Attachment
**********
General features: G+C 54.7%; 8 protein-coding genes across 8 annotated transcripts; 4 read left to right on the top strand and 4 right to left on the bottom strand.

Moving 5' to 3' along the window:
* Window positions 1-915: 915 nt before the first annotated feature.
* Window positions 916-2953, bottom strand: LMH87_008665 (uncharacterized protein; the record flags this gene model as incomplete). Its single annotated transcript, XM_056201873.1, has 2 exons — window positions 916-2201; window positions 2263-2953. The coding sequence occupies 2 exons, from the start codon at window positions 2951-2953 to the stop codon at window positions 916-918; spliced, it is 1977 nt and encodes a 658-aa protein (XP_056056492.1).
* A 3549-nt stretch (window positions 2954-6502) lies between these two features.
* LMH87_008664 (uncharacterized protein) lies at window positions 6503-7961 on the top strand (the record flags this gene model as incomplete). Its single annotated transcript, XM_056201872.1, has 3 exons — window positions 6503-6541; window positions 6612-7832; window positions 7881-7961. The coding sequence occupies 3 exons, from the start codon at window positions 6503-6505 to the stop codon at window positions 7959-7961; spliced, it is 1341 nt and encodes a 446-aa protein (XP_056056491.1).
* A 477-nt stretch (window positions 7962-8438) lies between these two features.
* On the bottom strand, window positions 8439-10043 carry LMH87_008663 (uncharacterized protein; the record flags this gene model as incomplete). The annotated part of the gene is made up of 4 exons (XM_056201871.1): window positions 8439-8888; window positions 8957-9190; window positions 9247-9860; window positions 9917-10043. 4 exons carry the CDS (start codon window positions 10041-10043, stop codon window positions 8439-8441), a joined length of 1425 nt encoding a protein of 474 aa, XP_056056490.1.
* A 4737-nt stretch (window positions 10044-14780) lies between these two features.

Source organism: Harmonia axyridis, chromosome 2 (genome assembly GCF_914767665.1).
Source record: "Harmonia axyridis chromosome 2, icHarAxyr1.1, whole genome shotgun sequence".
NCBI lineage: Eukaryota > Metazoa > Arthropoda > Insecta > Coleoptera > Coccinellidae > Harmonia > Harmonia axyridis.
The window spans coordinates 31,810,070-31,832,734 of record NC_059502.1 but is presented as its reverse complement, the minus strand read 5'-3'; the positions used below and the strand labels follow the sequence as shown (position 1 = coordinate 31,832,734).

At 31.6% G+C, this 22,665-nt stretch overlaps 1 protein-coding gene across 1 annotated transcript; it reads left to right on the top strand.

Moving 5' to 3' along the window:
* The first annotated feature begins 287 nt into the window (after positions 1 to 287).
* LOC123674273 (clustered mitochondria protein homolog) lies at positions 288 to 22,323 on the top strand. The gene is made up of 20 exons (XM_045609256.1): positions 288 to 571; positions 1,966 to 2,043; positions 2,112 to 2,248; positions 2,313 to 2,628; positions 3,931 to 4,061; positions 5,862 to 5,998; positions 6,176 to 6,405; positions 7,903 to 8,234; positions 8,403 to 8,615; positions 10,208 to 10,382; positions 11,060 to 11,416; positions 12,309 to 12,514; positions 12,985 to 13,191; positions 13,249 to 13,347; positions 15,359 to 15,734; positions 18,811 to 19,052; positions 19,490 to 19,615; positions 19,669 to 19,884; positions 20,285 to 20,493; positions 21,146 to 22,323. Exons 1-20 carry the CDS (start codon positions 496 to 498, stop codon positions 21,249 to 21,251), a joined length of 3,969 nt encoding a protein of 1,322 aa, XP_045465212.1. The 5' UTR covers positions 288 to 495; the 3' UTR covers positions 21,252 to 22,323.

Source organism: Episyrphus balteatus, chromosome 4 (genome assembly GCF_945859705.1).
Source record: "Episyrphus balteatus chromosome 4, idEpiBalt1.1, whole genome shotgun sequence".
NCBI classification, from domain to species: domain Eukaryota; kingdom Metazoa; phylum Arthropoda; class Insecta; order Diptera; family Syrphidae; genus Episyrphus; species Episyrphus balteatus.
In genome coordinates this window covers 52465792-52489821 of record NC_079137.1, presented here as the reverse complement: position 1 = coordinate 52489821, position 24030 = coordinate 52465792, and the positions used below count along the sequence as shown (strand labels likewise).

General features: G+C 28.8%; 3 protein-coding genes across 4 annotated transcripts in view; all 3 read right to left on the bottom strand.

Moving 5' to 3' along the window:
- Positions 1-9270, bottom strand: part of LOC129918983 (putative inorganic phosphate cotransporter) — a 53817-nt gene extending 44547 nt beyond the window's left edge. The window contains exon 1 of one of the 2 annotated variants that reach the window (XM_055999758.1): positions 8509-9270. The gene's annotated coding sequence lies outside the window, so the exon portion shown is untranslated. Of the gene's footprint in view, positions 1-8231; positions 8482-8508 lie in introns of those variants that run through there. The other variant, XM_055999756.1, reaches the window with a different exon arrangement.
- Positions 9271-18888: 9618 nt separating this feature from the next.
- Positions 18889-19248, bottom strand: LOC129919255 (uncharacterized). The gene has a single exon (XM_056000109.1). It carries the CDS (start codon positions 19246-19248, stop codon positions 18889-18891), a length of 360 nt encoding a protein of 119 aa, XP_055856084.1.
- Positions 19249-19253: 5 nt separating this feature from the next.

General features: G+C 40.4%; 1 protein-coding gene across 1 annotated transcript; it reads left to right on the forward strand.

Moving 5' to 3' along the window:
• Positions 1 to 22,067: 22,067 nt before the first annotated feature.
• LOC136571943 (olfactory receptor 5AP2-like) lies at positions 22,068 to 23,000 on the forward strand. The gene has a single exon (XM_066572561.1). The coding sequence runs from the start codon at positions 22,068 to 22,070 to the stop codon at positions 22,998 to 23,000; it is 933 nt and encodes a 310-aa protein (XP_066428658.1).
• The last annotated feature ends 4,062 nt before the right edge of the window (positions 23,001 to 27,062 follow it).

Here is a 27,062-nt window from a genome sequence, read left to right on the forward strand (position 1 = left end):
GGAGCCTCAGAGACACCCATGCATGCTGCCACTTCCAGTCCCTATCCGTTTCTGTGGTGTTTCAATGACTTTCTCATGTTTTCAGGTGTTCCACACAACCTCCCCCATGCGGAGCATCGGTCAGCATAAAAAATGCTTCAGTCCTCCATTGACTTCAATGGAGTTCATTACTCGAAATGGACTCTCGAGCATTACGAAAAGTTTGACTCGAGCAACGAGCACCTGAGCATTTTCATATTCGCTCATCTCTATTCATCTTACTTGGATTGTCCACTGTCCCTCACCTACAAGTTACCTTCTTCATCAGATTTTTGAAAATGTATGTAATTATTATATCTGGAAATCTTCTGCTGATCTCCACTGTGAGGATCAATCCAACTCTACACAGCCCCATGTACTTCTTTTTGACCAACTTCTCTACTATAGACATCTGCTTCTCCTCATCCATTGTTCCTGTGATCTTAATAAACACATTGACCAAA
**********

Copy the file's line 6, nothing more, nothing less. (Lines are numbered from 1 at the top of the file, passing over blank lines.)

* LMH87_008664 (uncharacterized protein) lies at window positions 6503-7961 on the top strand (the record flags this gene model as incomplete). Its single annotated transcript, XM_056201872.1, has 3 exons — window positions 6503-6541; window positions 6612-7832; window positions 7881-7961. The coding sequence occupies 3 exons, from the start codon at window positions 6503-6505 to the stop codon at window positions 7959-7961; spliced, it is 1341 nt and encodes a 446-aa protein (XP_056056491.1).